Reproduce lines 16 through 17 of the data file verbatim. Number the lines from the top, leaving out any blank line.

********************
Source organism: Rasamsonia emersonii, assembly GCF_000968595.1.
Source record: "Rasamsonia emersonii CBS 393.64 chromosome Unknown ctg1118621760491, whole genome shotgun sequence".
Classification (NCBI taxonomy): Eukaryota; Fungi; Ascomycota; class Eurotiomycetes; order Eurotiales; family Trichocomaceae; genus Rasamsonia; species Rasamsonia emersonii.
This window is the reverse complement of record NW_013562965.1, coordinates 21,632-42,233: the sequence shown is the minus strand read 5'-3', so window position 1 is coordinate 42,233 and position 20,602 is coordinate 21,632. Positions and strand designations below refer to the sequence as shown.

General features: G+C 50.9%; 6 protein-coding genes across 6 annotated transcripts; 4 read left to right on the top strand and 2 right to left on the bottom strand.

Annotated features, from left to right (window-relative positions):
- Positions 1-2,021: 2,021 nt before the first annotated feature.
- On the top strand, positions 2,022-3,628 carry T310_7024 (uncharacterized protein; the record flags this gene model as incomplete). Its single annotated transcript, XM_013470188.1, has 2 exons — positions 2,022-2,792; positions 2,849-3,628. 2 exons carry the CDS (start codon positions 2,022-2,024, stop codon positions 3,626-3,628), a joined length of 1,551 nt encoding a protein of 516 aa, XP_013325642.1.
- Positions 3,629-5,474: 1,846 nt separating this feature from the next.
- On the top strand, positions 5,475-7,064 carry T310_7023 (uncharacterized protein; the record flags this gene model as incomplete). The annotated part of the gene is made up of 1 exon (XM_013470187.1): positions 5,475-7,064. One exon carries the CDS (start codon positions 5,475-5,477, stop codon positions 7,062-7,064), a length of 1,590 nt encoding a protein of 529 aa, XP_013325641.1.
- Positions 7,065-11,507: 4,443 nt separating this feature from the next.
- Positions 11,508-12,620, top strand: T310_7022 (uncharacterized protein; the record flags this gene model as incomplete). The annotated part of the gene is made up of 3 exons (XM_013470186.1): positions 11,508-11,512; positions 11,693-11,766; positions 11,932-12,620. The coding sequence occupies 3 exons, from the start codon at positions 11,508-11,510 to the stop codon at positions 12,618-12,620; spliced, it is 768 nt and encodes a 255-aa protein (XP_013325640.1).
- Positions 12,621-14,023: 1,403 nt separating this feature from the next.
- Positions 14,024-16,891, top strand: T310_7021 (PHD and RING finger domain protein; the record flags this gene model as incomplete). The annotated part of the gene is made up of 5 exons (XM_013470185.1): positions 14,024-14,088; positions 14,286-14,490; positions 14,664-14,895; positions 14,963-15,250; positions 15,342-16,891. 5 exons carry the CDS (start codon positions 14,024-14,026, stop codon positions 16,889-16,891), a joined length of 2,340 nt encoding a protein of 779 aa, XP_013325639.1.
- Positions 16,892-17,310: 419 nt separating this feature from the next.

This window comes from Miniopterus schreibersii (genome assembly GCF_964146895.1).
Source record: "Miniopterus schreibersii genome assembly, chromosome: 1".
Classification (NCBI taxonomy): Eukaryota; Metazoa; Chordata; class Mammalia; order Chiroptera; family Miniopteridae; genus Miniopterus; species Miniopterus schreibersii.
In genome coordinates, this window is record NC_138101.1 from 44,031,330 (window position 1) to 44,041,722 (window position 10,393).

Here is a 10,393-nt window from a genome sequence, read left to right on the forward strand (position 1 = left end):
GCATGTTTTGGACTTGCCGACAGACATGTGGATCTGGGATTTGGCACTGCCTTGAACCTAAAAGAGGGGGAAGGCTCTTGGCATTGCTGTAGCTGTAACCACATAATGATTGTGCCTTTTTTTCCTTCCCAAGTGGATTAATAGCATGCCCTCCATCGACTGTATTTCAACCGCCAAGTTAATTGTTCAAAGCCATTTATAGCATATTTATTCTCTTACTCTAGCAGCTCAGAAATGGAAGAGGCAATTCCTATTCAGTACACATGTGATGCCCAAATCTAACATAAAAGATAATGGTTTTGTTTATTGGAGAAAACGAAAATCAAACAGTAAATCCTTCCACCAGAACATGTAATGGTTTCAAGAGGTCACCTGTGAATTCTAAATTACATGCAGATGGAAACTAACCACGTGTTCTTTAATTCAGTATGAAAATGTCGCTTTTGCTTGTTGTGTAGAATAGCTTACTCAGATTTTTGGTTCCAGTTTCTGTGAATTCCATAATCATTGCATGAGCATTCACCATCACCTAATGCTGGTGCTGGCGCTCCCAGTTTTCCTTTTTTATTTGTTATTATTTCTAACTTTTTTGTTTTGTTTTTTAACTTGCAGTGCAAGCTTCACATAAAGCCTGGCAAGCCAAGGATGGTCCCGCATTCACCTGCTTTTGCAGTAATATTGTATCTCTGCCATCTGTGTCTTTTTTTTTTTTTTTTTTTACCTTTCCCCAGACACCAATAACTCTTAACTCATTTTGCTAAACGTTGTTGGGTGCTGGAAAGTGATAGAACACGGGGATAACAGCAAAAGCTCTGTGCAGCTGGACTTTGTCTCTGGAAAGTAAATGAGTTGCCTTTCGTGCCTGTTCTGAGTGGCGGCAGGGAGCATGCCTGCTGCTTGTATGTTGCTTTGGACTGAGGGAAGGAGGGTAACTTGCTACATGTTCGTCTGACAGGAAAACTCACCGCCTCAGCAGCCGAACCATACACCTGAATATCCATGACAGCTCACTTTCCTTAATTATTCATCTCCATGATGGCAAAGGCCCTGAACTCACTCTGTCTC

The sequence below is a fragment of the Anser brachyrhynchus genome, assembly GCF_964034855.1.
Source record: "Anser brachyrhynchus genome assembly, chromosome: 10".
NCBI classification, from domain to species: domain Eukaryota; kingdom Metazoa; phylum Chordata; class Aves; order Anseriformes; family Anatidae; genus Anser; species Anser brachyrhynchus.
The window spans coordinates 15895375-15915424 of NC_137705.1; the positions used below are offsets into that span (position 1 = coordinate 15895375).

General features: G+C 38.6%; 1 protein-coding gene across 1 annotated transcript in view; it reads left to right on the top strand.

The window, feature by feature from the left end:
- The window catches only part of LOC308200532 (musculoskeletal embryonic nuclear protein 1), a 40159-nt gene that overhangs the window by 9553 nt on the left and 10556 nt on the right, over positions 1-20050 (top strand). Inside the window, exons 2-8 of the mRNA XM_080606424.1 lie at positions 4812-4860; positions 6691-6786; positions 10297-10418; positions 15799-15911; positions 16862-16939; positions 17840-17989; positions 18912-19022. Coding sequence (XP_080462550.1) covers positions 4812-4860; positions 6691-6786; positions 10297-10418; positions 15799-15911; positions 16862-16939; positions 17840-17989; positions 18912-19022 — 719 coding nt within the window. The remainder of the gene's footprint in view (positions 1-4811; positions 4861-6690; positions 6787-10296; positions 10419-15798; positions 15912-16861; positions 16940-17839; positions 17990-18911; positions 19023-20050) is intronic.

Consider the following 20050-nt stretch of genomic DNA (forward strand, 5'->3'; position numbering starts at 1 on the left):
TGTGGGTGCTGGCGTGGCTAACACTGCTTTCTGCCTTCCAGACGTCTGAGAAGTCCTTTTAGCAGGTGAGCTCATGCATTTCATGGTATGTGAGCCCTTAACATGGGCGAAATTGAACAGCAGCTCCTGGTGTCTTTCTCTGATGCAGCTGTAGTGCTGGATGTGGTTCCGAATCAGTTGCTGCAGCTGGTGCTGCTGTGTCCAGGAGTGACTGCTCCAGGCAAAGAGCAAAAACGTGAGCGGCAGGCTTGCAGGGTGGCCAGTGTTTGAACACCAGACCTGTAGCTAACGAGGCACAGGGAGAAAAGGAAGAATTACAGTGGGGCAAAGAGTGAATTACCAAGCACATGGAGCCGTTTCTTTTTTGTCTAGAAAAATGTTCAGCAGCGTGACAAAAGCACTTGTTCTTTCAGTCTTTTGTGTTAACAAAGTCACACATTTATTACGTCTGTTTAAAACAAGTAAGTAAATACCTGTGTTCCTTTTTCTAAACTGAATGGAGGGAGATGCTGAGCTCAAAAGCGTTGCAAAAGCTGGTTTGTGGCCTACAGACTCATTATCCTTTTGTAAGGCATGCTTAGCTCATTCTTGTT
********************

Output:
This window comes from Miniopterus schreibersii (genome assembly GCF_964146895.1).
Source record: "Miniopterus schreibersii genome assembly, chromosome: 1".